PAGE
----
266205027945822409_ZJyljIao_bLast month I read this delightful little book by Danell Jones called The Virginia Woolf Writer’s Workshop: Seven Lessons to Inspire Great Writers. In it the author creates an imaginary writing class conducted by Virginia Woolf.  She uses lines directly from Woolf’s diaries, essays, and letters to teach seven lessons to, as the title says, inspire great writing.

Through conversation between Woolf and her students, Jones teaches the following lessons:

  1. Practicing
  2. Working
  3. Creating
  4. Walking
  5. Reading
  6. Publishing
  7. Doubting

My favorite lesson was the first where Woolf tells her students to keep a diary or journal.  She explains that in her diary to practice her scales and experiment with creating different effects. When a student questions what Woolf means by practicing scales, Woolf replies,

“I mean, she says her voice rising with enthusiasm, just write. Write “nonsense by the ream. Be silly, be sentimental, imitate Shelley; give the rein to every impulse; commit every fault of style, grammar, taste, and sytax; pour out; tumble over; loose anger, love, satire, in whatever words you can catch coerce or create, in whatever metre, prose, poetry, or gibberish that comes to hand. Thus you will learn to write.”…”The habit of writing thus for my eye only,” she says was “good practice””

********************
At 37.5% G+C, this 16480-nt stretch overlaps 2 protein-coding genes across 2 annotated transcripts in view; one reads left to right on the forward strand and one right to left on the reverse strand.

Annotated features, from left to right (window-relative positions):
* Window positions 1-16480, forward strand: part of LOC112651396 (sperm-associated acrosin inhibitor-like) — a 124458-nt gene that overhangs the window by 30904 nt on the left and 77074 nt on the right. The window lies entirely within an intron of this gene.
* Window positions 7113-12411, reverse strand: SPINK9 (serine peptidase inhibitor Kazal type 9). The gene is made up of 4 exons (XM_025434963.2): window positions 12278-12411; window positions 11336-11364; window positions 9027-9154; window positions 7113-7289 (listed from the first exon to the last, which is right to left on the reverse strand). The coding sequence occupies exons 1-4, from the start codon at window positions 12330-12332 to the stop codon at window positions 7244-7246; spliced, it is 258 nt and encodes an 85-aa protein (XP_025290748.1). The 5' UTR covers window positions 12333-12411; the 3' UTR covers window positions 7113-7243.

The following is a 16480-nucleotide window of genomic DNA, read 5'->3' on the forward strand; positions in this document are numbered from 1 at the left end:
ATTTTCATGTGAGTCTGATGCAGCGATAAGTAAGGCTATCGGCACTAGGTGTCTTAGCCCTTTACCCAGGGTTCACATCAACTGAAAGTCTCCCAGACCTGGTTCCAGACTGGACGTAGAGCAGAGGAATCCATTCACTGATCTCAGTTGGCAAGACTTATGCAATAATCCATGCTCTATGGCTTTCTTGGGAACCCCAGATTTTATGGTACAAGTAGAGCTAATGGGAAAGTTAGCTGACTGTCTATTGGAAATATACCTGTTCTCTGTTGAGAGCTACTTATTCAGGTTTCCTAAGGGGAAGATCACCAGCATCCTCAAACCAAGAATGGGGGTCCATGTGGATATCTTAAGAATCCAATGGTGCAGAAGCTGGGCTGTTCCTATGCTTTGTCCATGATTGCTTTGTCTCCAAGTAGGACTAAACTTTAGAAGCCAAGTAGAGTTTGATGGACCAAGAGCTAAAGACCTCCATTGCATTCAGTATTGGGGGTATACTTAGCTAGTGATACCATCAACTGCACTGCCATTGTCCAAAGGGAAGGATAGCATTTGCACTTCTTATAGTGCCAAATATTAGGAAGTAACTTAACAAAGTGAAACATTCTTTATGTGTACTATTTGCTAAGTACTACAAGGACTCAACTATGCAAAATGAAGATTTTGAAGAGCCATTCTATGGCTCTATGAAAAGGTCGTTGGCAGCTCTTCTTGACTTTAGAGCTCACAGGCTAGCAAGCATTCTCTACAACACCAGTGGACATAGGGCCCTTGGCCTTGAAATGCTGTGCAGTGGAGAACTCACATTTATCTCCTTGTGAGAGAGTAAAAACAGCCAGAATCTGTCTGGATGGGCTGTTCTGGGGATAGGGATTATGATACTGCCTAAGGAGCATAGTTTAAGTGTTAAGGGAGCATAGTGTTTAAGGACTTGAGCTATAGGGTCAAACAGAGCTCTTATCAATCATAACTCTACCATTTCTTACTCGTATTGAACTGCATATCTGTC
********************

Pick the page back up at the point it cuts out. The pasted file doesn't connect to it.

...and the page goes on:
While I didn’t agree with all of Woolf’s ideology or even methodology, I did take her advice and decided to take the writer’s notebook more seriously.  When I finally decided to quit editing myself, I was able to write freely, something that I’ve struggled with for years.  It’s hard to keep from making sure every ‘i’ is dotted and every ‘t’ crossed but it’s completely necessary when getting your thoughts and ideas on paper.  When I made the conscious effort to just let myself write, I was able to crank out twenty pages in one day, something I hadn’t done in a long time!  It felt wonderful!!

The rest of the book was amusing and well put together.  Again, I didn’t agree with everything Woolf writes but I was able to reap great bits of advice.  If you’re a writer and need a pick-me-up, this book is worth a read.

What books have you read to inspire great writing?  I’d love to read your thoughts!

Y’all have a blessed day =)